The cacophony of tools and mission-critical deliverables are the reason behind the high complexity of modern-day data organizations. Data groups include a wide range of roles and functions that are intricately woven together by their “Data”. Teams include data scientists, business analysts, data analysts, statisticians, data engineers, and many more people. Each of these roles has a unique mindset, specific goals, distinct skills, and a preferred set of tools. It’s not news that everyone loves their tools and are seldom willing to give them up.
DataOps orchestrates your end-to-end multi-tool, multi-environment pipelines – from data access to value delivery. Using the DataKitchen DataOps Platform, you can continue to use the tools you love. For example, one popular tool is StreamSets, which allows teams to build and operate smart data pipelines for data ingestion and ETL. However, an ETL tool on its own will not deliver the benefit of DataOps. Although tools like StreamSets play an important role in the data operations pipeline, they do not ensure that each step is executed and coordinated as a single, integrated, and accurate process or help people and teams better collaborate. A platform like DataKitchen is needed to orchestrate StreamSets (or any ETL tool) as part of your end-to-end data pipeline. StreamSets and DataKitchen are complementary tools. Orchestrating StreamSets with DataKitchen enables you to achieve key elements of DataOps, such as the ability to:
- Manage and seamlessly deploy StreamSets pipelines easily across different release environments (DEV/PROD/QA).
- Automate the testing and monitoring of StreamSets pipelines using the python-sdk or API exposed by StreamSets.
- Easily design data pipelines (Recipes) that include StreamSets along with any of your favorite tools.
- Manage and control different versions of the StreamSets pipeline configuration.
- Facilitate collaboration amongst users by allowing easy sharing of resources (Ingredients) including the StreamSets pipeline in their respective isolated work environments (Kitchens).
How It Works
For the infrastructure setup, StreamSets runs inside of a docker container on an AWS EC2 instance. DataKitchen interacts with StreamSets using the StreamSets CLI. StreamSets also has a subscription-based python-sdk which may be leveraged to exchange some information that can later be used to configure some automated QA tests in the DataKitchen DataOps platform.
The picture below shows a basic recipe built in less than a day that imports an existing StreamSets pipeline, starts the pipeline, triggers it by mimicking an event and in the end stops the pipeline. All the tasks mentioned above are performed in individual nodes each of which can be configured to add automated QA tests that can either pass/fail or issue a warning upon execution.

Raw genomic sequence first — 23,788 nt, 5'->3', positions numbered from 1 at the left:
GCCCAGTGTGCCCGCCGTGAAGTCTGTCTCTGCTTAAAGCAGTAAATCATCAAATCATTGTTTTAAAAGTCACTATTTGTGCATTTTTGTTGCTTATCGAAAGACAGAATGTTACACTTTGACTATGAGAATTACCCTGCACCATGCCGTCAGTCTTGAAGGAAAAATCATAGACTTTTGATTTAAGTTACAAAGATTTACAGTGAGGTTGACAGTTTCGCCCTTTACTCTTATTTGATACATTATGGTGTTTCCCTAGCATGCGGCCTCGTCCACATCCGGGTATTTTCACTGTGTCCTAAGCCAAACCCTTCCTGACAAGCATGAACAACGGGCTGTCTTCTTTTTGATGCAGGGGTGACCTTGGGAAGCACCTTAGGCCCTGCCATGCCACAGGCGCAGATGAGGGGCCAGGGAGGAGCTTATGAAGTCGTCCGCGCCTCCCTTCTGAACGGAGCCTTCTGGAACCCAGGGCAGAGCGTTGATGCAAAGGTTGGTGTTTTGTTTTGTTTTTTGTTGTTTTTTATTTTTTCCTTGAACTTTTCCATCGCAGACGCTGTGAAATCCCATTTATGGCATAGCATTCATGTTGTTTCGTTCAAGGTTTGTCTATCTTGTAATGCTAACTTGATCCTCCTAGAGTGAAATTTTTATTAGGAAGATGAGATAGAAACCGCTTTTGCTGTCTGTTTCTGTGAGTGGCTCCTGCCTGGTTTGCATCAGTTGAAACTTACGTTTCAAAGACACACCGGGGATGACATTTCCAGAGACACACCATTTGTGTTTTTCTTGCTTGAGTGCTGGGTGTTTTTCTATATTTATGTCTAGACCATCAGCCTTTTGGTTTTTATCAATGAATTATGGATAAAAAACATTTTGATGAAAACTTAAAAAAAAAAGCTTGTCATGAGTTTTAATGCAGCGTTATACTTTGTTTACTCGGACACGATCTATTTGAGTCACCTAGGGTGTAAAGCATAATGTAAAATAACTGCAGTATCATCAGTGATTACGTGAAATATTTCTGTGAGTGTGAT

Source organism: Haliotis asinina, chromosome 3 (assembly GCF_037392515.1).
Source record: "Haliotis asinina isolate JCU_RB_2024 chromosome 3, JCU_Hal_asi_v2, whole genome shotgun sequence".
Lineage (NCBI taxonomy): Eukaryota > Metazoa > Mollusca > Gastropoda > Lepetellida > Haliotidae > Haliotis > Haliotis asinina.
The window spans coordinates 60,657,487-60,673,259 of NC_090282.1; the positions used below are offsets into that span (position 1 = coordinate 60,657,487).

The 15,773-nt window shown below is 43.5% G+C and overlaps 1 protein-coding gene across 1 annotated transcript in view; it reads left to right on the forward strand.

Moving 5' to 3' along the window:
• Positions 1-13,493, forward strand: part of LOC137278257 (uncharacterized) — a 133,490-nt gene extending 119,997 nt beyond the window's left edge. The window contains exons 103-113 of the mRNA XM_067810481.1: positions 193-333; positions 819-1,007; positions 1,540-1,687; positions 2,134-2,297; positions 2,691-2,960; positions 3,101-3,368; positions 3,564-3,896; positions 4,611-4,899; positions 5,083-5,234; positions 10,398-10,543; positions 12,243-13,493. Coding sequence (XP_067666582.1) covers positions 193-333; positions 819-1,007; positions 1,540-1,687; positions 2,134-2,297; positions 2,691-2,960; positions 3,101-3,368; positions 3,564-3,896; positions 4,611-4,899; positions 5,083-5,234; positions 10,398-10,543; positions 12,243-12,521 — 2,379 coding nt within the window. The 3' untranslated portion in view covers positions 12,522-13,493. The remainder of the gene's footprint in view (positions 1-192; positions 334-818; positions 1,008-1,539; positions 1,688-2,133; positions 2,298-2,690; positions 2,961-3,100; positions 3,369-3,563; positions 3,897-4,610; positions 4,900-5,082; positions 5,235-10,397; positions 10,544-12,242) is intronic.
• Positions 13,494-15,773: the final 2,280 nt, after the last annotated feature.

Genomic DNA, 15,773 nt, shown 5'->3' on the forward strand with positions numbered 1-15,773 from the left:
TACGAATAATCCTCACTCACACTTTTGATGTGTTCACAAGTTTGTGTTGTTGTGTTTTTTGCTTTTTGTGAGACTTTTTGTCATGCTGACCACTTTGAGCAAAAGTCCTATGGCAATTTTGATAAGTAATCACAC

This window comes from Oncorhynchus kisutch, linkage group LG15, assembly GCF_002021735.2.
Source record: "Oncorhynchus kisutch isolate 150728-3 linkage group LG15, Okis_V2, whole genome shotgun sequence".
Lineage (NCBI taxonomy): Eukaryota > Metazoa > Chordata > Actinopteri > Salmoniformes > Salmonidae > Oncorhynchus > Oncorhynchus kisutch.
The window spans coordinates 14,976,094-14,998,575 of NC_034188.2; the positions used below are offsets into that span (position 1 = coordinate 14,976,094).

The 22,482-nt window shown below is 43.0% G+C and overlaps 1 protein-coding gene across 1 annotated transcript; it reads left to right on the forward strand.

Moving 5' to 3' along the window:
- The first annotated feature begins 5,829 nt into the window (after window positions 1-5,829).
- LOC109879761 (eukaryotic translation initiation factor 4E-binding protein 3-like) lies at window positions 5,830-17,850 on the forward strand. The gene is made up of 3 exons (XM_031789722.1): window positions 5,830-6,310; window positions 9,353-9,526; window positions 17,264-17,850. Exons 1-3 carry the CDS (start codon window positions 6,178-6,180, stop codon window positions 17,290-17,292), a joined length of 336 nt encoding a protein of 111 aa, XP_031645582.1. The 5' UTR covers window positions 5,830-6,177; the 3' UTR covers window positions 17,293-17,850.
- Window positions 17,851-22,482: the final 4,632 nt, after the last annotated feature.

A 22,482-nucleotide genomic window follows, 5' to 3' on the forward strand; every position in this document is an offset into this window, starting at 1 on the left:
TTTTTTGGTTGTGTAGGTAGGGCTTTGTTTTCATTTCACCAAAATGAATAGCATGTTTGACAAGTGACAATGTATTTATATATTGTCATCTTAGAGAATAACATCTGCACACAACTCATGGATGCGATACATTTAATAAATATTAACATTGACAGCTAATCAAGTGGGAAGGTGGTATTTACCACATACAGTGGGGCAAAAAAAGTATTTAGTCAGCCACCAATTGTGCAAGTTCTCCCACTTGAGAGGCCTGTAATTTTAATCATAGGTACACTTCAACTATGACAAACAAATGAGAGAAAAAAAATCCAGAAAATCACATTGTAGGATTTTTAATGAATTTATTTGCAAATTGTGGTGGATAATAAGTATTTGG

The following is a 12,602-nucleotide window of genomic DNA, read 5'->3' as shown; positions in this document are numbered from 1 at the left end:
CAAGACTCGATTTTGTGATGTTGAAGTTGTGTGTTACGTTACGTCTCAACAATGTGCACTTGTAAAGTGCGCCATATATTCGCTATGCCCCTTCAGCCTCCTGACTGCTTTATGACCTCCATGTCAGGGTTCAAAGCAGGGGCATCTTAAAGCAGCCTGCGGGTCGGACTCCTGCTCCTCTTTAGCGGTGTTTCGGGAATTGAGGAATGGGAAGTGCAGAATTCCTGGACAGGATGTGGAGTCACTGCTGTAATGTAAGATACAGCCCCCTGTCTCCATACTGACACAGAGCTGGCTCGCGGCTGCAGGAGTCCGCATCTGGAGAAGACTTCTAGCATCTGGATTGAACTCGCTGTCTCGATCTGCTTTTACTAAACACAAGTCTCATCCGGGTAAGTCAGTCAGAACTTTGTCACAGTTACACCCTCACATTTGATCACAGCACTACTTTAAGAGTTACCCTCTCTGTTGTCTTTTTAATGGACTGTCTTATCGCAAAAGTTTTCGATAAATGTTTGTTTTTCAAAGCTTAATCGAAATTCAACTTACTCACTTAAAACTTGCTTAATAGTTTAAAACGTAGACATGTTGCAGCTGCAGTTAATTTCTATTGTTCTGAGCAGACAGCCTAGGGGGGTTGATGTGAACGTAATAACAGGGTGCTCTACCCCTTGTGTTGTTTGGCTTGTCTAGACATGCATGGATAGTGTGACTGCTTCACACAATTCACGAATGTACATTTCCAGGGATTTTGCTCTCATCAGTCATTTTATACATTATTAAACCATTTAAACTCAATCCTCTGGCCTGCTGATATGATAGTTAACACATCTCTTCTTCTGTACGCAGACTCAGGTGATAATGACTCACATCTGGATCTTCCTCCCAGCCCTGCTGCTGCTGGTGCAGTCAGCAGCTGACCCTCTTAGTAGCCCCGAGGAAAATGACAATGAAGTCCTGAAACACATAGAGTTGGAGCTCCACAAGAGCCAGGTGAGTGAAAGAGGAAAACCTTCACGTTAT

Step 1: Import the StreamSets pipeline
This step is performed by the node import_streamsets_pipeline as shown in the picture above. It uses a docker container to log into the AWS EC2 machine and import the StreamSets pipeline as defined by the JSON extract provided by the user using the StreamSets CLI. The JSON extract can be exported from StreamSets and passed into the docker node as a source file. This step also makes sure that the StreamSets pipeline is versioned in Github.
bin/streamsets cli -U http://localhost:18630 store import -n “$pipelineID” -f <file_name>.json
The sample StreamSets pipeline we designed for demo (as shown in picture below) moves a file from local directory (local directory on the ec2 instance) to an Amazon S3 bucket.
Step 2: Start the StreamSets Pipeline
The start_streamsets_pipeline node uses a docker container to log into the AWS EC2 machine and interact with StreamSets using the StreamSets CLI to start the StreamSets pipeline.
bin/streamsets cli -U http://localhost:18630 manager start –name <pipelineID>
Step 3: Create a new file
The create_new_file node mimics the arrival of a new file in the local directory by creating a new file in the ec2 instance to test if the StreamSets pipeline is operating as expected
Step 4: Stop the StreamSets Pipeline
The stop_streamsets_pipeline node uses a docker container to log into the AWS EC2 machine and interact with StreamSets using the StreamSets CLI to stop the StreamSets pipeline.
bin/streamsets cli -U http://localhost:18630 manager stop –name <pipelineID>
By following similar steps, any tool can be easily orchestrated with the DataKitchen DataOps Platform. To learn more about how orchestration enables DataOps, please visit our blog, DataOps is Not Just a DAG for Data.